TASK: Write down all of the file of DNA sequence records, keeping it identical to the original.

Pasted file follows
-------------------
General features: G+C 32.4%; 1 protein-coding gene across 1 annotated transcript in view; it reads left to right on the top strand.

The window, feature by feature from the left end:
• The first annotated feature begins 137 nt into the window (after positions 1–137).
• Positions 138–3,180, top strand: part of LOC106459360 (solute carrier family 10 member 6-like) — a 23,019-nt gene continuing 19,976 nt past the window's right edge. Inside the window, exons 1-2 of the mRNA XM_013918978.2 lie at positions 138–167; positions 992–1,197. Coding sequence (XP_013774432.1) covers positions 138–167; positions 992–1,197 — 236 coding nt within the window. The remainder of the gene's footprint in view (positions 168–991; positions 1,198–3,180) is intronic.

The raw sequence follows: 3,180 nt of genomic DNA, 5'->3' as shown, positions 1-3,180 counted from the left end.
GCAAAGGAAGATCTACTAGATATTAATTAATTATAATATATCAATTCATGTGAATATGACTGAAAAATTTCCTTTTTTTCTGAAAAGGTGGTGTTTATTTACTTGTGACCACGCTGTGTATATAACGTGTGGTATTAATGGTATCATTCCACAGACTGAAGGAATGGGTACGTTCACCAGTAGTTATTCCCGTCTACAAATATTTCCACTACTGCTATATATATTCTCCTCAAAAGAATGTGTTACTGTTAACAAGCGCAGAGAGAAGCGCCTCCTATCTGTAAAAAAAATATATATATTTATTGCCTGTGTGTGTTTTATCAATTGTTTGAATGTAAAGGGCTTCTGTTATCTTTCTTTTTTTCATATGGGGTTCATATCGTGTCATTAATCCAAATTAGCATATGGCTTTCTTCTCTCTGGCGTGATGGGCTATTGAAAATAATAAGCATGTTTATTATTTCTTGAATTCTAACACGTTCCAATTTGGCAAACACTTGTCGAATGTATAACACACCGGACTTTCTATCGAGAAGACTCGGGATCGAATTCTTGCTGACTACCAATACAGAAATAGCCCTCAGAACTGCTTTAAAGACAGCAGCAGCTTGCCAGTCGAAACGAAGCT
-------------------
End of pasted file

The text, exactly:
General features: G+C 32.4%; 1 protein-coding gene across 1 annotated transcript in view; it reads left to right on the top strand.

The window, feature by feature from the left end:
• The first annotated feature begins 137 nt into the window (after positions 1–137).
• Positions 138–3,180, top strand: part of LOC106459360 (solute carrier family 10 member 6-like) — a 23,019-nt gene continuing 19,976 nt past the window's right edge. Inside the window, exons 1-2 of the mRNA XM_013918978.2 lie at positions 138–167; positions 992–1,197. Coding sequence (XP_013774432.1) covers positions 138–167; positions 992–1,197 — 236 coding nt within the window. The remainder of the gene's footprint in view (positions 168–991; positions 1,198–3,180) is intronic.

The raw sequence follows: 3,180 nt of genomic DNA, 5'->3' as shown, positions 1-3,180 counted from the left end.
GCAAAGGAAGATCTACTAGATATTAATTAATTATAATATATCAATTCATGTGAATATGACTGAAAAATTTCCTTTTTTTCTGAAAAGGTGGTGTTTATTTACTTGTGACCACGCTGTGTATATAACGTGTGGTATTAATGGTATCATTCCACAGACTGAAGGAATGGGTACGTTCACCAGTAGTTATTCCCGTCTACAAATATTTCCACTACTGCTATATATATTCTCCTCAAAAGAATGTGTTACTGTTAACAAGCGCAGAGAGAAGCGCCTCCTATCTGTAAAAAAAATATATATATTTATTGCCTGTGTGTGTTTTATCAATTGTTTGAATGTAAAGGGCTTCTGTTATCTTTCTTTTTTTCATATGGGGTTCATATCGTGTCATTAATCCAAATTAGCATATGGCTTTCTTCTCTCTGGCGTGATGGGCTATTGAAAATAATAAGCATGTTTATTATTTCTTGAATTCTAACACGTTCCAATTTGGCAAACACTTGTCGAATGTATAACACACCGGACTTTCTATCGAGAAGACTCGGGATCGAATTCTTGCTGACTACCAATACAGAAATAGCCCTCAGAACTGCTTTAAAGACAGCAGCAGCTTGCCAGTCGAAACGAAGCT